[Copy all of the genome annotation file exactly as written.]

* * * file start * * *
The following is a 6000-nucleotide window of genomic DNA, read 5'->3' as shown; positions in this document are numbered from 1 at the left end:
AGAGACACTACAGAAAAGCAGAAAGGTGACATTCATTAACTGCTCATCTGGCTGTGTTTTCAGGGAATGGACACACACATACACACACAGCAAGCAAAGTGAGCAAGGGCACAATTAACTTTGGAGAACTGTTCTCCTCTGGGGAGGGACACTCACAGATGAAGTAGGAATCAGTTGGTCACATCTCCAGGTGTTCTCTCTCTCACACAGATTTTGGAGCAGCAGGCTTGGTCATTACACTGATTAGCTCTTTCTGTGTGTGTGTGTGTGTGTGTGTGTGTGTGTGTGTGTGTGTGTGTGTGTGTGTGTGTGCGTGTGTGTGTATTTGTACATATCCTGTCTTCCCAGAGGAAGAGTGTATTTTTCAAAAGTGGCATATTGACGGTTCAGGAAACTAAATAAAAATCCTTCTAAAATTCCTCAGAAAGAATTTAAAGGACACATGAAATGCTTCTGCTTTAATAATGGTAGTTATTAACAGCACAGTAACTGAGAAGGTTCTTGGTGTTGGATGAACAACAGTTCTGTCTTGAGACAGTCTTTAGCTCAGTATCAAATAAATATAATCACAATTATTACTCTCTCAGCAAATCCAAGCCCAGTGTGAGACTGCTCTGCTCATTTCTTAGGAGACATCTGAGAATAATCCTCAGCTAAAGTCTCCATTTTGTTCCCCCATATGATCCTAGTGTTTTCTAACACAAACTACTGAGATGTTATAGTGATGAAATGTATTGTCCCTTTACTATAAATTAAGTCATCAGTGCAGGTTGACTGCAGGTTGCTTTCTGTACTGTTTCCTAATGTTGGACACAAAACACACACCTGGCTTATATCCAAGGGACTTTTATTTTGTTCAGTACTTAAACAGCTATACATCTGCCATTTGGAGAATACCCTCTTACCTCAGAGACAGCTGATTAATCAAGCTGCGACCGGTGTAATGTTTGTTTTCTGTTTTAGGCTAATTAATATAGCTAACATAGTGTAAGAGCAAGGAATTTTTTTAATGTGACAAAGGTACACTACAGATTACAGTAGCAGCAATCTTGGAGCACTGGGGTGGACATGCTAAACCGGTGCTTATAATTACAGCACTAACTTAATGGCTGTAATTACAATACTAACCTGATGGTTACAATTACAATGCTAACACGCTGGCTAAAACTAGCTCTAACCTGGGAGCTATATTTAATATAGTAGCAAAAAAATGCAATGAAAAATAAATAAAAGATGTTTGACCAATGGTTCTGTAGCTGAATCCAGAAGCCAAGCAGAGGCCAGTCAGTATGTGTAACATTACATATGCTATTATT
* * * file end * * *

The following is a 6000-nucleotide window of genomic DNA, read 5'->3' as shown; positions in this document are numbered from 1 at the left end:
AGAGACACTACAGAAAAGCAGAAAGGTGACATTCATTAACTGCTCATCTGGCTGTGTTTTCAGGGAATGGACACACACATACACACACAGCAAGCAAAGTGAGCAAGGGCACAATTAACTTTGGAGAACTGTTCTCCTCTGGGGAGGGACACTCACAGATGAAGTAGGAATCAGTTGGTCACATCTCCAGGTGTTCTCTCTCTCACACAGATTTTGGAGCAGCAGGCTTGGTCATTACACTGATTAGCTCTTTCTGTGTGTGTGTGTGTGTGTGTGTGTGTGTGTGTGTGTGTGTGTGTGTGTGTGTGTGTGCGTGTGTGTGTATTTGTACATATCCTGTCTTCCCAGAGGAAGAGTGTATTTTTCAAAAGTGGCATATTGACGGTTCAGGAAACTAAATAAAAATCCTTCTAAAATTCCTCAGAAAGAATTTAAAGGACACATGAAATGCTTCTGCTTTAATAATGGTAGTTATTAACAGCACAGTAACTGAGAAGGTTCTTGGTGTTGGATGAACAACAGTTCTGTCTTGAGACAGTCTTTAGCTCAGTATCAAATAAATATAATCACAATTATTACTCTCTCAGCAAATCCAAGCCCAGTGTGAGACTGCTCTGCTCATTTCTTAGGAGACATCTGAGAATAATCCTCAGCTAAAGTCTCCATTTTGTTCCCCCATATGATCCTAGTGTTTTCTAACACAAACTACTGAGATGTTATAGTGATGAAATGTATTGTCCCTTTACTATAAATTAAGTCATCAGTGCAGGTTGACTGCAGGTTGCTTTCTGTACTGTTTCCTAATGTTGGACACAAAACACACACCTGGCTTATATCCAAGGGACTTTTATTTTGTTCAGTACTTAAACAGCTATACATCTGCCATTTGGAGAATACCCTCTTACCTCAGAGACAGCTGATTAATCAAGCTGCGACCGGTGTAATGTTTGTTTTCTGTTTTAGGCTAATTAATATAGCTAACATAGTGTAAGAGCAAGGAATTTTTTTAATGTGACAAAGGTACACTACAGATTACAGTAGCAGCAATCTTGGAGCACTGGGGTGGACATGCTAAACCGGTGCTTATAATTACAGCACTAACTTAATGGCTGTAATTACAATACTAACCTGATGGTTACAATTACAATGCTAACACGCTGGCTAAAACTAGCTCTAACCTGGGAGCTATATTTAATATAGTAGCAAAAAAATGCAATGAAAAATAAATAAAAGATGTTTGACCAATGGTTCTGTAGCTGAATCCAGAAGCCAAGCAGAGGCCAGTCAGTATGTGTAACATTACATATGCTATTATT